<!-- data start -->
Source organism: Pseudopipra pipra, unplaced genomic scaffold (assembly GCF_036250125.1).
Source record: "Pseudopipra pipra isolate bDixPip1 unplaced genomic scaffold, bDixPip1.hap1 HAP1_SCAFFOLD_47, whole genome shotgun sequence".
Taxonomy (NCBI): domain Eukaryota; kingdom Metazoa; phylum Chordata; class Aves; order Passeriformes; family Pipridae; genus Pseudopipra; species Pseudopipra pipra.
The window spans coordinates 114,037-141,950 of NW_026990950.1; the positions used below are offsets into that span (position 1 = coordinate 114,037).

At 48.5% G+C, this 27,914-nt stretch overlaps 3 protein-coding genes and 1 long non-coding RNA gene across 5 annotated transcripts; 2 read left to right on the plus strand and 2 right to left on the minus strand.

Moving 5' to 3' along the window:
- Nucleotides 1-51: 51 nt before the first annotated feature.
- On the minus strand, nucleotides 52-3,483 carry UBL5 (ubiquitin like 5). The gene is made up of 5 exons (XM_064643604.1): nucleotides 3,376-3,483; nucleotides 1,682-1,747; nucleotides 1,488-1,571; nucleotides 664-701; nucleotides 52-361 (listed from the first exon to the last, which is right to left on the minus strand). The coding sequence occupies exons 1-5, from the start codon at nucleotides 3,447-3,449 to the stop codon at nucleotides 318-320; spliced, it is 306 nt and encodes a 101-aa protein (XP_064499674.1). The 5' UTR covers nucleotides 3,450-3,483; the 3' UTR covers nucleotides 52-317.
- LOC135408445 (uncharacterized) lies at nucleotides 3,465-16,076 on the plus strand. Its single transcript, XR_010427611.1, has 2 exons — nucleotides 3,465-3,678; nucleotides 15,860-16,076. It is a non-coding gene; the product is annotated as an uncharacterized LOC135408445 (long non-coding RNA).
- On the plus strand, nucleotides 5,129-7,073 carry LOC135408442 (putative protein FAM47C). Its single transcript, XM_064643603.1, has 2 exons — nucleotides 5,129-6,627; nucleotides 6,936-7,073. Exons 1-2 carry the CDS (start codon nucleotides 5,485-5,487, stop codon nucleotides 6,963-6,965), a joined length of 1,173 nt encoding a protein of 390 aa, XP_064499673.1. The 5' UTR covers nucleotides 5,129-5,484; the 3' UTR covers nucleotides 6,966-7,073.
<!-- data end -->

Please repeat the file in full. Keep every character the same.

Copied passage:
Source organism: Pseudopipra pipra, unplaced genomic scaffold (assembly GCF_036250125.1).
Source record: "Pseudopipra pipra isolate bDixPip1 unplaced genomic scaffold, bDixPip1.hap1 HAP1_SCAFFOLD_47, whole genome shotgun sequence".
Taxonomy (NCBI): domain Eukaryota; kingdom Metazoa; phylum Chordata; class Aves; order Passeriformes; family Pipridae; genus Pseudopipra; species Pseudopipra pipra.
The window spans coordinates 114,037-141,950 of NW_026990950.1; the positions used below are offsets into that span (position 1 = coordinate 114,037).

At 48.5% G+C, this 27,914-nt stretch overlaps 3 protein-coding genes and 1 long non-coding RNA gene across 5 annotated transcripts; 2 read left to right on the plus strand and 2 right to left on the minus strand.

Moving 5' to 3' along the window:
- Nucleotides 1-51: 51 nt before the first annotated feature.
- On the minus strand, nucleotides 52-3,483 carry UBL5 (ubiquitin like 5). The gene is made up of 5 exons (XM_064643604.1): nucleotides 3,376-3,483; nucleotides 1,682-1,747; nucleotides 1,488-1,571; nucleotides 664-701; nucleotides 52-361 (listed from the first exon to the last, which is right to left on the minus strand). The coding sequence occupies exons 1-5, from the start codon at nucleotides 3,447-3,449 to the stop codon at nucleotides 318-320; spliced, it is 306 nt and encodes a 101-aa protein (XP_064499674.1). The 5' UTR covers nucleotides 3,450-3,483; the 3' UTR covers nucleotides 52-317.
- LOC135408445 (uncharacterized) lies at nucleotides 3,465-16,076 on the plus strand. Its single transcript, XR_010427611.1, has 2 exons — nucleotides 3,465-3,678; nucleotides 15,860-16,076. It is a non-coding gene; the product is annotated as an uncharacterized LOC135408445 (long non-coding RNA).
- On the plus strand, nucleotides 5,129-7,073 carry LOC135408442 (putative protein FAM47C). Its single transcript, XM_064643603.1, has 2 exons — nucleotides 5,129-6,627; nucleotides 6,936-7,073. Exons 1-2 carry the CDS (start codon nucleotides 5,485-5,487, stop codon nucleotides 6,963-6,965), a joined length of 1,173 nt encoding a protein of 390 aa, XP_064499673.1. The 5' UTR covers nucleotides 5,129-5,484; the 3' UTR covers nucleotides 6,966-7,073.